Bitcoin turns 10 and celebrates with Proof of Keys
The first annual Proof of Keys event took place on Bitcoin’s 10th anniversary, Jan. 3, 2019. To observe Proof of Keys, Bitcoin users were urged to take control of their Bitcoin and move it into a wallet where they control the private key.
Proof of Keys isn’t a new consensus algorithm for blockchain; instead, it’s just an event where people simultaneously pull all of their cryptocurrency out of centralized exchanges.
One of the main goals of the event is to make sure that exchanges have the funds that they claim to have. After all, if they don’t, then there’s no guarantee that you actually have the coins you purchased on the exchange. So if it’s already an issue, at least it’s exposed sooner than later.
Those who don't study History are bound to repeat it
Does that sound familiar? Because it should. In essence, it’s a bank run. One of the most famous bank run events occurred during the Great Depression, when citizens tried to withdraw their money from the banks as quickly as possible out of concern that the banks didn’t have enough money to give back to everyone, even though the banks claimed that they did.
Then, well, the Great Depression happened, so… let’s hope history doesn’t repeat itself (just kidding, the Great Depression wasn’t only caused by a bank run — correlation doesn’t equal causation!).
Back to Proof of Keys. Many Bitcoin users hold their Bitcoin in exchanges and online wallets where they do not have full control of the private key. Therefore, they do not actually control their Bitcoin. This can be dangerous because, if the exchange or wallet site goes down, the user could lose their Bitcoin.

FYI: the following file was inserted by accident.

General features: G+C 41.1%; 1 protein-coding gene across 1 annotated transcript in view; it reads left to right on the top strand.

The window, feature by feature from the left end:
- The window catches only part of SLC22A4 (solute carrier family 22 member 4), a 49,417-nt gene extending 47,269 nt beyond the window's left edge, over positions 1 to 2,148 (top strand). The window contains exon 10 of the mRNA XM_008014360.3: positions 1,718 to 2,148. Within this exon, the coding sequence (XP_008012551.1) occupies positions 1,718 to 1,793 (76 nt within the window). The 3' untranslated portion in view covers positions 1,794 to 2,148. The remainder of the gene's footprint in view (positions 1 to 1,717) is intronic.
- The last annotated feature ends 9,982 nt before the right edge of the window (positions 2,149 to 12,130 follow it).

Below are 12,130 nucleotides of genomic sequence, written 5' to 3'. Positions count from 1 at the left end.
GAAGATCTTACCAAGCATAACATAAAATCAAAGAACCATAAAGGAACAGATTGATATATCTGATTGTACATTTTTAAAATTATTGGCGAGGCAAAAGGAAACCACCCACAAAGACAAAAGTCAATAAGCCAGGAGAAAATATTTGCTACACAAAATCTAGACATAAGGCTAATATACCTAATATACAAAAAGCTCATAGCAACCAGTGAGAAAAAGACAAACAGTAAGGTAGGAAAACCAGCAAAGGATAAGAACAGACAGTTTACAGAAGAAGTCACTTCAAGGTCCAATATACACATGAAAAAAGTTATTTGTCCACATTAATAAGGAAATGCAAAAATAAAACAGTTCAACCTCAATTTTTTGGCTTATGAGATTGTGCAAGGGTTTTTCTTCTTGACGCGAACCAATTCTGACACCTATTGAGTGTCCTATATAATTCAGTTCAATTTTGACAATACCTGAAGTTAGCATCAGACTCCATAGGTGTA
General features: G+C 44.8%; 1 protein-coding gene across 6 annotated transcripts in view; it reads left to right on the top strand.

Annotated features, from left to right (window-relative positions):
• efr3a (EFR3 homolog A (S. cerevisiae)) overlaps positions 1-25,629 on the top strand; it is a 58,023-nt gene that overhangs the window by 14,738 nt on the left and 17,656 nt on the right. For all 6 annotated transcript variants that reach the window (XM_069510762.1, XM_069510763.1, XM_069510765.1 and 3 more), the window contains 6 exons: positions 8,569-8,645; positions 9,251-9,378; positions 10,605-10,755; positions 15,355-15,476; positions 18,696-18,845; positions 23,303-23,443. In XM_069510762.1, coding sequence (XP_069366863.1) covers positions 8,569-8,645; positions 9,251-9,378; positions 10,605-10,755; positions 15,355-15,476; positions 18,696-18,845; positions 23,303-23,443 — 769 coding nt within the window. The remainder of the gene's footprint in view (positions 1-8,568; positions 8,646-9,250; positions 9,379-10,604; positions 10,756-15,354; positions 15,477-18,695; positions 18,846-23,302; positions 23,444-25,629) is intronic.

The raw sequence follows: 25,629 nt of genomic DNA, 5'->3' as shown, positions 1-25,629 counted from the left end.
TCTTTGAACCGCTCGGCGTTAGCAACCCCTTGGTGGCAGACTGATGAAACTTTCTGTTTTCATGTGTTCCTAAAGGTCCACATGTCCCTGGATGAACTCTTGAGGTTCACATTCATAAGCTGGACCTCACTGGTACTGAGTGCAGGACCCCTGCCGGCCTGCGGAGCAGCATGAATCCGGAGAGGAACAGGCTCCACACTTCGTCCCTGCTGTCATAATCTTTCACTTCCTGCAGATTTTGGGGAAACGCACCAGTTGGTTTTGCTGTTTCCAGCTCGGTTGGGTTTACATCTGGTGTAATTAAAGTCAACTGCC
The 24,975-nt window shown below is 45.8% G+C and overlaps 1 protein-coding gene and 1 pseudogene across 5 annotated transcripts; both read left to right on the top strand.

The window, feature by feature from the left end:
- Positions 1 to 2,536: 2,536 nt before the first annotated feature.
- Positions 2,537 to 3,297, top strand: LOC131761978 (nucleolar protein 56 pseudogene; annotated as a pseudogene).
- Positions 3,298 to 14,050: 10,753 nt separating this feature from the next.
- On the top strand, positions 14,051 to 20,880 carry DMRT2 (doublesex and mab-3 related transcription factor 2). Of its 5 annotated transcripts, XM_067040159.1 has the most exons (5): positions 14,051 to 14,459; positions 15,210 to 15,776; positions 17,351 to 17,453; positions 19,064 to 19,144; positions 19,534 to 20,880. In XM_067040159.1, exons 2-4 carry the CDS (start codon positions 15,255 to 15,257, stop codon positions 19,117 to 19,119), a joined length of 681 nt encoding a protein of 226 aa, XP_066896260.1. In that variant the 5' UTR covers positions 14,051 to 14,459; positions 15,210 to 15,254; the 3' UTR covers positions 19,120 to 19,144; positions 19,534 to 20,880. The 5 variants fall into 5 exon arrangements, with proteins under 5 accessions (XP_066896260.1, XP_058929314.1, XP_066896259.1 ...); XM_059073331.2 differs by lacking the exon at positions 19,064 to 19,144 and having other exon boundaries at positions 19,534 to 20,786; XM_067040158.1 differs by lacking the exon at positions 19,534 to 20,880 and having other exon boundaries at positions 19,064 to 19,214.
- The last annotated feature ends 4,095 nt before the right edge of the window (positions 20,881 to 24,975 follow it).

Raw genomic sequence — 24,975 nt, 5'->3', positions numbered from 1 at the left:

Further, there have been situations in the past when an exchange was running on a fractional reserve, meaning the exchange has less Bitcoin than it needs to honor all of its customers’ balances. The best example of an exchange that was running on fractional reserve is Mt. Gox, which eventually collapsed and took the Bitcoin market down with it.
How crypto-exchanges failed Proof of Keys
Proponents of the annual event say it will strengthen the Bitcoin space by exposing exchanges and wallets that are dishonestly running on fractional reserves. It appears that may have been the case with HitBTC and BiteBTC, with a few other exchanges having temporary problems.
HitBTC, one of the largest crypto-exchanges globally, froze numerous accounts to prevent withdrawals during the Proof of Keys event. Coinbase, the largest american exchange also presented suspicious behaviour and reported "problems" prior to the event. This specific exchange has been linked to many accusations for market manipulation.
Of course the biggest example of crypto-exchange failure is the infamous collapse of the asian Mt.Gox, which went down and took billions of dollars worth of Bitcoins, with many people still trying to get their funds back...
The message of Proof of Keys is simple yet, extremely important: Νοt your keys, not your Bitcoin. Don't trust exchanges to hold your funds for you. The anonymity and reliability Bcash's ATM offer is incomparable.